Boys Adrift

Dr. Leonard Sax.  2007.

Review by Beth M

Excited to find a book with the subtitle “The Five Factors Driving the Growing Epidemic of Unmotivated Boys and Underachieving Young Men”, I dove into this one hoping to find answers to why my son is so often bored with learning.  The book does explain five factors that the author believes is affecting boys today and is causing this surge in male disinterest in education and life goals.

Dr. Sax lists the five reasons for this epidemic among boys:

  1. Changes in School – School systems today are NOT designed for the ways most boys learn.  They need hands-on, practical, experiential learning that involves competition and a reason beyond just knowledge to be interested in learning.  Schools also expect children to read and write in kindergarten and many boys just aren’t ready for it.
  2. Video Games – Boys today are able to disengage from reality by playing video games, which often become a virtual reality for them, thus they escape the stress and physical involvement of real life situations.
  3. Medications for ADHD – Stimulant medications have been over prescribed.
  4. Endocrine Disruptors – As our world progresses, many of the conveniences, like plastic also bring dangers to our bodies, causing females to mature younger and males to have less male hormones.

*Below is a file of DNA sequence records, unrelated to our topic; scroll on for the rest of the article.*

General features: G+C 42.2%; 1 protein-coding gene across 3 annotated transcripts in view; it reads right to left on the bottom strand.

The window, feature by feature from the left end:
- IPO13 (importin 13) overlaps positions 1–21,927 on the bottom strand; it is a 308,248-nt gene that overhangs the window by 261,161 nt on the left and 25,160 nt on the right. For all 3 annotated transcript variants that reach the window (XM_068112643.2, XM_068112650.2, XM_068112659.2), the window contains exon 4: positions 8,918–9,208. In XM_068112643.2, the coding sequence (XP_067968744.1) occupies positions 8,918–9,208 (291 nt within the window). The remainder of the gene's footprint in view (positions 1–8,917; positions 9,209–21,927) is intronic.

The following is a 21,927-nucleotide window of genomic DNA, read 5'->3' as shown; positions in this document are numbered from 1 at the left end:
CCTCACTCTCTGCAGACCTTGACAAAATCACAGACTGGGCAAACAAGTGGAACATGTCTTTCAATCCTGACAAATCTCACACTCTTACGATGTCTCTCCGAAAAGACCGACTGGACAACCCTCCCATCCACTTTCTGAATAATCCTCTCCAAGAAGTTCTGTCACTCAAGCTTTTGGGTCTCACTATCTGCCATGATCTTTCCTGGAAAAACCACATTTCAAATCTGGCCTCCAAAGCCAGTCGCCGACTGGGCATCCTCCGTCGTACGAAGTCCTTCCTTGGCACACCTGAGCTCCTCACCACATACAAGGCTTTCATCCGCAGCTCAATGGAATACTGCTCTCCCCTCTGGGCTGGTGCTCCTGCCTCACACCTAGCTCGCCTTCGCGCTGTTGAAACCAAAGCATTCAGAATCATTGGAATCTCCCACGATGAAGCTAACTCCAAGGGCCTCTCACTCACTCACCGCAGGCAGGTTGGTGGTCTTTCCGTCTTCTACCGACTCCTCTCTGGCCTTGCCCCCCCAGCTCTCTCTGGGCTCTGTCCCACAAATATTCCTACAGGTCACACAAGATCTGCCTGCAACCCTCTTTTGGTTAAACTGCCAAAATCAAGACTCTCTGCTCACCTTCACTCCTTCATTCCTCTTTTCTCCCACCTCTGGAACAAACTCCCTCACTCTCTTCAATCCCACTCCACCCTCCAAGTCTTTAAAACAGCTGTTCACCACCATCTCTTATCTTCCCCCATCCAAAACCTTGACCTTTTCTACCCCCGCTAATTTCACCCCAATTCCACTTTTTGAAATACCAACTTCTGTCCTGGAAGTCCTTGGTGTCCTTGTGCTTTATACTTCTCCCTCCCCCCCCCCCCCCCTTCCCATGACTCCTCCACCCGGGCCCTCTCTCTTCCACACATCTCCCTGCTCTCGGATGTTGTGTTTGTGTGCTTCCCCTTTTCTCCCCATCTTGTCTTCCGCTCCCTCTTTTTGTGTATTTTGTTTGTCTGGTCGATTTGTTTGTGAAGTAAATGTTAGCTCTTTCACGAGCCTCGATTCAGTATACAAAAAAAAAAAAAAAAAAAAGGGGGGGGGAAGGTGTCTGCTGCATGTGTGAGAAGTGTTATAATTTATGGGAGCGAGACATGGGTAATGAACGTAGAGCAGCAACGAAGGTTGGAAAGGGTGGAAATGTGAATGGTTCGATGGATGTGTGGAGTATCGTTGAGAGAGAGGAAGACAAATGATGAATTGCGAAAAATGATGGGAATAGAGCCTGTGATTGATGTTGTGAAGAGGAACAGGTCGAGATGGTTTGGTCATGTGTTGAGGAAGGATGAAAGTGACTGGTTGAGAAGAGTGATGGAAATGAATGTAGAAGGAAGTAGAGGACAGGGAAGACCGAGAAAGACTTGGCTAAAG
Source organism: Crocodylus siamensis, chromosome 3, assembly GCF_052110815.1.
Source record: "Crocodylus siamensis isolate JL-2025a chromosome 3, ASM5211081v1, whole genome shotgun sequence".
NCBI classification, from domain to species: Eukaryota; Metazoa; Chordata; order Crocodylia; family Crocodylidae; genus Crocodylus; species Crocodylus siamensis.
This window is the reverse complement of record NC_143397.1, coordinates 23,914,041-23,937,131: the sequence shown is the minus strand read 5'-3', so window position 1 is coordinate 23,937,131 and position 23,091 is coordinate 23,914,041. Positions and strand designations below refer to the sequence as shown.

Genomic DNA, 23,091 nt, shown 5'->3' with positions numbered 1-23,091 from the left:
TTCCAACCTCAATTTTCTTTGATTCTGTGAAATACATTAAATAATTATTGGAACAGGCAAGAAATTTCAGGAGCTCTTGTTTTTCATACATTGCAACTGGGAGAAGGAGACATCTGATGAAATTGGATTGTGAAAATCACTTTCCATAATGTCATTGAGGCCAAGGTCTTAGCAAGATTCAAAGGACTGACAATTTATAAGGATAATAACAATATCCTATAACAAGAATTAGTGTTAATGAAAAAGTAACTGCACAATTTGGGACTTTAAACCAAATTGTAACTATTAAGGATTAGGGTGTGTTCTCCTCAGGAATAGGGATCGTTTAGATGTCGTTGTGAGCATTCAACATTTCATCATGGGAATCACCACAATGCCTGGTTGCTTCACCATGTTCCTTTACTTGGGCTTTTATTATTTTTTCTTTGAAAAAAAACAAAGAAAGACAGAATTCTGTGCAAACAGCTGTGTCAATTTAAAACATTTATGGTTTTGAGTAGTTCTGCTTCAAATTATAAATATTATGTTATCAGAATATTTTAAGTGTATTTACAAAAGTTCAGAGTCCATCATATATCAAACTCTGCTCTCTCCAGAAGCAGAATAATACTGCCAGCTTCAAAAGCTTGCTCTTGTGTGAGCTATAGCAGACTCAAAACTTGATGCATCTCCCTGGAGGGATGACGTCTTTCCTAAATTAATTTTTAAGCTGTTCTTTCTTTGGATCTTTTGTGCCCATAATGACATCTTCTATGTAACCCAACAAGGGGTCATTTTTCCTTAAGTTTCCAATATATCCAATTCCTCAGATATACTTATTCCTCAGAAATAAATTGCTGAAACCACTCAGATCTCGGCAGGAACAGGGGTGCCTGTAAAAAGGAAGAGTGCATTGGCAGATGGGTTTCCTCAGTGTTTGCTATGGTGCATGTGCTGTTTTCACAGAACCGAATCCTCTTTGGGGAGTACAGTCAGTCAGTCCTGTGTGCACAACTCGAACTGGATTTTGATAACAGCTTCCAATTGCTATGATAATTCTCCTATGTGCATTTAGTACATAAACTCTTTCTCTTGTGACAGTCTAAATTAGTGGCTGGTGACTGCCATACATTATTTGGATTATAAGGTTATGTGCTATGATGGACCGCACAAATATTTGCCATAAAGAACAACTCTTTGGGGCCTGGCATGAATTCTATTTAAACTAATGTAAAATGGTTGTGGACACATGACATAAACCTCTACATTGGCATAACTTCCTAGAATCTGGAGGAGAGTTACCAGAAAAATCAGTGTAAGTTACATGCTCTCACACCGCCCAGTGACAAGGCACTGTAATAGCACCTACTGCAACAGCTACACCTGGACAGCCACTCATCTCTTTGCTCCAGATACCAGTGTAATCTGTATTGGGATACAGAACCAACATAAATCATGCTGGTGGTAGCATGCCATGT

5. The Revenge of the Forsaken Gods – American culture doesn’t incorporate “becoming a man” in a manner that leads to self-respect and time-honored traditions of manhood – like being a gentleman.

The book gives ample evidence through study after study involving males, females, animals, and various ethnic groups.  I’m always a bit skeptical when studies are involved, as I know how they can be slanted to prove the point intended, so I read the book with caution and apprehension.  Still and yet, because the evidence of our society of more and more underachieving and unmotivated males, higher rates of learning disabilities, fatter people, more diseases like cancer, etc., I am prone to agree with most of the findings of Dr. Sax.

Reading this book didn’t give me a set plan for motivating my son or assuring that he becomes an achiever, but I did learn some helpful information.  I don’t plan to throw out all of my plastic ware and eat and drink only from glass or metal, nor do I adamantly oppose medications as Sax does, and I will continue to allow my children to play video games.  However, I will keep the doctor’s advice in the back of my head.  Given a choice, I’ll use glass or metal containers.  I’ll be observant of the games my children are playing and how they are engaging in those games.  I’ll be sure they get enough physical exercise and social interaction.  We’ll be even more vigilant to ensure that our son knows what’s expected of him as a gentleman, maybe even develop a passage into manhood.  I’ll choose teaching methods that will challenge and engage my son, knowing that he needs competition and practical application in order to want to learn.

I believe Dr. Sax has valid points and that he is on the right track with his thinking.  I will follow his research with interest as he seeks to find answers to this baffling question of what makes boys tick – or not tick as the case may be.  Read this book if you enjoy research and if you’d like to consider the latest evidence in an unresolved mystery.

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